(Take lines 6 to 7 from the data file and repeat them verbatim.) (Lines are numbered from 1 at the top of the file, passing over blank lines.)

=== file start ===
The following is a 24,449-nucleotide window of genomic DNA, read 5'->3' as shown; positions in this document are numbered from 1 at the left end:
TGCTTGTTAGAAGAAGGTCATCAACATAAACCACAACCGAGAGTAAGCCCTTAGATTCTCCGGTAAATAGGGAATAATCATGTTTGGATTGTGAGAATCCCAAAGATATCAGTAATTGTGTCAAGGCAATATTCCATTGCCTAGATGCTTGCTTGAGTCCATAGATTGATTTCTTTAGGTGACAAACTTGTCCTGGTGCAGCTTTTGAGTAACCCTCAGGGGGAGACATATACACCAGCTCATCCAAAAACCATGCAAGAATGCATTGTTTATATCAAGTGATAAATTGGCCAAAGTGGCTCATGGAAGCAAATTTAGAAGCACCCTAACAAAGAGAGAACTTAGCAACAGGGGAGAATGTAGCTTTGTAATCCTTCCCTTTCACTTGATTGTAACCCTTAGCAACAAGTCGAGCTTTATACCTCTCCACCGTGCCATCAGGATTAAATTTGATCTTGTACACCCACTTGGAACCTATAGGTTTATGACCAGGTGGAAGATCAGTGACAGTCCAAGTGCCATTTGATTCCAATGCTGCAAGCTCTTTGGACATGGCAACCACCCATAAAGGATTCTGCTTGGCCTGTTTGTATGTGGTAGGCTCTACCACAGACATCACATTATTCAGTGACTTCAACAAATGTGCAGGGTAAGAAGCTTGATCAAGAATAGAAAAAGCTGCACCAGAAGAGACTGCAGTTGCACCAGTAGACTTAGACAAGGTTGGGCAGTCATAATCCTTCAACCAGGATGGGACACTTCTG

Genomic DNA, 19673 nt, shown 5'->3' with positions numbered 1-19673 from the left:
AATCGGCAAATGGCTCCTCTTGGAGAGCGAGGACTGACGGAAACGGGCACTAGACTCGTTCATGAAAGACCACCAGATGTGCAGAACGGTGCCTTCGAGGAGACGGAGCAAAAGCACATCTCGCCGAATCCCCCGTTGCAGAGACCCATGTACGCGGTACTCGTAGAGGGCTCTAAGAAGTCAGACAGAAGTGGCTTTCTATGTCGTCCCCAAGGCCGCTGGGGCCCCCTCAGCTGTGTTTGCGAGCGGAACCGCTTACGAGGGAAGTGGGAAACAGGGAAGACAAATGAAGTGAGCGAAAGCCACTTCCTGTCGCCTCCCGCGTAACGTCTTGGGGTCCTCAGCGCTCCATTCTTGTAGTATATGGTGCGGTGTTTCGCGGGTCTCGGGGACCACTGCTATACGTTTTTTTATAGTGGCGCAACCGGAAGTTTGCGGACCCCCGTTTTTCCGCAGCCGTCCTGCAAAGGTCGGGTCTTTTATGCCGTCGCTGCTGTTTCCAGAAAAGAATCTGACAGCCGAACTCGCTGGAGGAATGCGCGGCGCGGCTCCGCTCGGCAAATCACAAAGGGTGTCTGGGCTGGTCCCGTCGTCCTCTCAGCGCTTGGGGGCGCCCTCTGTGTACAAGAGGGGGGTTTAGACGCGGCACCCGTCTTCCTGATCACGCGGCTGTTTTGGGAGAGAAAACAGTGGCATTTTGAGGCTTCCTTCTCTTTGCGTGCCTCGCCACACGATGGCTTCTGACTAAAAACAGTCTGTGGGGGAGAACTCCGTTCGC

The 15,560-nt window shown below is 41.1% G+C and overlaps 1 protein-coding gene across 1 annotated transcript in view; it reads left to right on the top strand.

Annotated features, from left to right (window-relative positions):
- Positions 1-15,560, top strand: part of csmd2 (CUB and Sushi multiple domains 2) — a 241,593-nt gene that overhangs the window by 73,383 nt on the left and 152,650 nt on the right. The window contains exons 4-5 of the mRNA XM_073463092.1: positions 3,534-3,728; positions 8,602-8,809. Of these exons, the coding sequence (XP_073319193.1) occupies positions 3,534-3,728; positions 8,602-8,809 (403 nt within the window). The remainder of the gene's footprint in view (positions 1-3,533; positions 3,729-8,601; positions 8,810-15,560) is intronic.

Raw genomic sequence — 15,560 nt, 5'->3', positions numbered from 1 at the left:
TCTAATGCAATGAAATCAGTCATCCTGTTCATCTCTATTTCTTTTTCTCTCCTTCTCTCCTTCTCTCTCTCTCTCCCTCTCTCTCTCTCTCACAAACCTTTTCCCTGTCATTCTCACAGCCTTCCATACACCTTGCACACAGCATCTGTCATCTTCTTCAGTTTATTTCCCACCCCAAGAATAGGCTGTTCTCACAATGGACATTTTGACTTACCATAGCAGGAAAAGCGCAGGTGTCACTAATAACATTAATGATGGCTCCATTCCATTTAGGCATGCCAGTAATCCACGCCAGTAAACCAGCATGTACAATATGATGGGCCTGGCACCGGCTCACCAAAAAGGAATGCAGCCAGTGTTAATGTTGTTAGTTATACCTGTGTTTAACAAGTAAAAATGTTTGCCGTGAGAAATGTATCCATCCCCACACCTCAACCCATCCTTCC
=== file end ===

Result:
Annotated features, from left to right (window-relative positions):
- Positions 1-15,560, top strand: part of csmd2 (CUB and Sushi multiple domains 2) — a 241,593-nt gene that overhangs the window by 73,383 nt on the left and 152,650 nt on the right. The window contains exons 4-5 of the mRNA XM_073463092.1: positions 3,534-3,728; positions 8,602-8,809. Of these exons, the coding sequence (XP_073319193.1) occupies positions 3,534-3,728; positions 8,602-8,809 (403 nt within the window). The remainder of the gene's footprint in view (positions 1-3,533; positions 3,729-8,601; positions 8,810-15,560) is intronic.